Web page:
Chester Weger as he left Pinckneyville Correctional Center with his family in February 2020.

Chester Weger, 80, as he leaves Pinckneyville Correctional Center with his family.


Man paroled in Starved Rock killings walks out of prison after nearly six decades behind bars

Chester Weger, 80, was accused of the 1960 killings of three women at Starved Rock State Park southwest of Chicago. He was convicted of killing one of the women after he confessed.

The longest-serving inmate in Illinois walked out of a southern Illinois prison Friday morning and continued to proclaim his innocence in the infamous killings of three women at Starved Rock State Park in 1960.

Chester Weger, 80, told reporters gathered outside Pinckneyville Correctional Center “it’s wonderful to be out.”

Weger said authorities had been “keeping me locked up for 60 years for something I never done.”

Weger also said there’s evidence that two other men killed the women.

“They ruined my life,” he said.

Andy Hale, one of Weger’s attorneys, said, “It’s a happy day and a sad day. Happy that Chester is being released but sad to think he lost 60 years.”

On Friday morning, Weger and his family were driving to Chicago where he will live in the St. Leonard’s halfway house in the West Loop.

They stopped at a McDonald’s where he had a bacon and egg sandwich, said Celeste Stack, another one of Weger’s lawyers, who was at the prison when he was freed.

“Watching him with his first McDonald’s meal ever put into perspective just how much things have changed since 1960,” Stack said.

Weger, who suffers from asthma and arthritis, was paroled in November by a vote of 9 to 4 after years of rejections.

Based on his confession, Weger was convicted of killing Lillian Oetting, 50, but he wasn’t tried in the deaths of her friends Mildred Lindquist, also 50, and Frances Murphy, 47.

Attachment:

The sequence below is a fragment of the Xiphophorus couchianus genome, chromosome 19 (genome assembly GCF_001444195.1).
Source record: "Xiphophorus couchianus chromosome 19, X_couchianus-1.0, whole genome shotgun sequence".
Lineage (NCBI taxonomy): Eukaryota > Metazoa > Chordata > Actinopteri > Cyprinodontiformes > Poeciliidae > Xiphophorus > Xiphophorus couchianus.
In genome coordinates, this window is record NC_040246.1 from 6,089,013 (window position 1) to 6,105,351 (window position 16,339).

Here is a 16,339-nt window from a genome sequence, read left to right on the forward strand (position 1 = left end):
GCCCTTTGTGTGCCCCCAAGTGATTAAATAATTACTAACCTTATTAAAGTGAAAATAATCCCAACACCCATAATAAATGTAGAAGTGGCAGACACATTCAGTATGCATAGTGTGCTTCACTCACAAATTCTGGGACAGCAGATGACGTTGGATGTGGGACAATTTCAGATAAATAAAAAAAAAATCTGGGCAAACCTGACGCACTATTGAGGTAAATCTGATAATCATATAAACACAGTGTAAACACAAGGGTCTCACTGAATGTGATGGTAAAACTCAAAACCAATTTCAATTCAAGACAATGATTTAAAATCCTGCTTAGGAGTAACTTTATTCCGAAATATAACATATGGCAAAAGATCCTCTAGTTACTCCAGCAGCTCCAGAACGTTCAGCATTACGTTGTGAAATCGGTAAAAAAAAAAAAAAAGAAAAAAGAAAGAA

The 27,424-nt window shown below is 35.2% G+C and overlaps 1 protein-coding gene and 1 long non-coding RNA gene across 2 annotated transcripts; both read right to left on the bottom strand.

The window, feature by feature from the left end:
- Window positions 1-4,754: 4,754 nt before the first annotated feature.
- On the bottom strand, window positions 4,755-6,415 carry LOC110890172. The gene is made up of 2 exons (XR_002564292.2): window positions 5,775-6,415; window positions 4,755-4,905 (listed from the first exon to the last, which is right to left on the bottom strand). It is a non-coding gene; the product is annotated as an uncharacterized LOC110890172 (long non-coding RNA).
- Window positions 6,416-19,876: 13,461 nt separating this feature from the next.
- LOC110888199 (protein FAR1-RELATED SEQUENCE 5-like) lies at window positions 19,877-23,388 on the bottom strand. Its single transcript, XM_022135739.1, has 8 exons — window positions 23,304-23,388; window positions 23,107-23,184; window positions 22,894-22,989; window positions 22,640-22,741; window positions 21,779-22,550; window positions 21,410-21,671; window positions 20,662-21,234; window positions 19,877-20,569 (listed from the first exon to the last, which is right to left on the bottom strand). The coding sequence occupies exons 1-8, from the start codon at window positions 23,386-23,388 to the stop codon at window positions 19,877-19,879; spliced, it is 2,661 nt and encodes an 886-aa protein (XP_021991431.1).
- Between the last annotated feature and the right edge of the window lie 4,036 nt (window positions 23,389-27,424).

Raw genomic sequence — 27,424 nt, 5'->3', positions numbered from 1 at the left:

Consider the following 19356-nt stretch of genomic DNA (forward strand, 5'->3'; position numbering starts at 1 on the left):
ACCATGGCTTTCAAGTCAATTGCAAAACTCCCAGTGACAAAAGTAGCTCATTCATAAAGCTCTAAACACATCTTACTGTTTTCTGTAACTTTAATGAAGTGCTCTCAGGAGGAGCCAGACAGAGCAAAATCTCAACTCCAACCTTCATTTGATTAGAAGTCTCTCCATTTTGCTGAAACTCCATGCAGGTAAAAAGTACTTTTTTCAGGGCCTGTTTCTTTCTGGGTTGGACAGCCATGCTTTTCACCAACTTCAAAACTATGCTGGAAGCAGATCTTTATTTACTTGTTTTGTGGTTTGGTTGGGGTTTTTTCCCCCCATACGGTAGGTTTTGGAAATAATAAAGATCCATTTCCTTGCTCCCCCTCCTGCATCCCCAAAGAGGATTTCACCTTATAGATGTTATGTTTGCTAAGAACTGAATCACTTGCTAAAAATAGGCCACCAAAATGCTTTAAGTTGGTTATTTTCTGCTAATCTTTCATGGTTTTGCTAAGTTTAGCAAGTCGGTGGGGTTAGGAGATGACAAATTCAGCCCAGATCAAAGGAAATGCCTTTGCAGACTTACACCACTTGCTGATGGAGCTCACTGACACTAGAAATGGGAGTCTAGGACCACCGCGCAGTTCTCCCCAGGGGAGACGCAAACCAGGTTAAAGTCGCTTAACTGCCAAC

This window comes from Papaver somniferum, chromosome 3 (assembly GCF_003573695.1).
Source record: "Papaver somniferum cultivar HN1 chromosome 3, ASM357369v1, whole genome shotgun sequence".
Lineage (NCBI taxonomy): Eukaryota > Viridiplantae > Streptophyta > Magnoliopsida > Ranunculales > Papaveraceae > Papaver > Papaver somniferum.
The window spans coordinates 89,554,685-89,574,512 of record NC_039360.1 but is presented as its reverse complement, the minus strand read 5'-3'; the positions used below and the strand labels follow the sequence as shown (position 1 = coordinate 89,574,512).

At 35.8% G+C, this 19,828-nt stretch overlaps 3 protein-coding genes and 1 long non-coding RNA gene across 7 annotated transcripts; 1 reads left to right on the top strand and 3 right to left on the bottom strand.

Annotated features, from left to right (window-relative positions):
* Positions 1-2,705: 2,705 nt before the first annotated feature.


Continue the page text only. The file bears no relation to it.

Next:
Chester Weger after his arrest in 1960.

Chester Weger after his arrest in 1960.


On March 14, 1960, the three Riverside women were killed while they were hiking at Starved Rock State Park, about 100 miles southwest of Chicago in LaSalle County.

Oetting’s granddaughter Diane Oetting attended the November parole hearing in Springfield and urged the parole board to vote against Weger’s release, saying, “If you let him go today, does that mean the crime wasn’t brutal?”

But board member D. Wayne Dunn called for his release, saying Weger always maintained his innocence and was a model prisoner, for the most part.

Weger confessed to the killings after months of denying he did it. His attorneys have pointed to evidence that officials told him he would die in the electric chair if he didn’t confess.

They also say it’s improbable that a skinny, 5-foot-8 man could have overpowered three women by himself.

Weger almost immediately recanted his confession. In 1961, the Sun-Times reported that a juror told the newspaper she regretted her decision to convict him.

Weger gave his confession before police were required to issue Miranda warnings and follow other safeguards to ensure a suspect’s rights, Stack said.

“We are very happy that Chester Weger was released today to his family who were waiting at the prison door in a van stocked with provisions for Chester’s new life after 60 years of incarceration,” she said.

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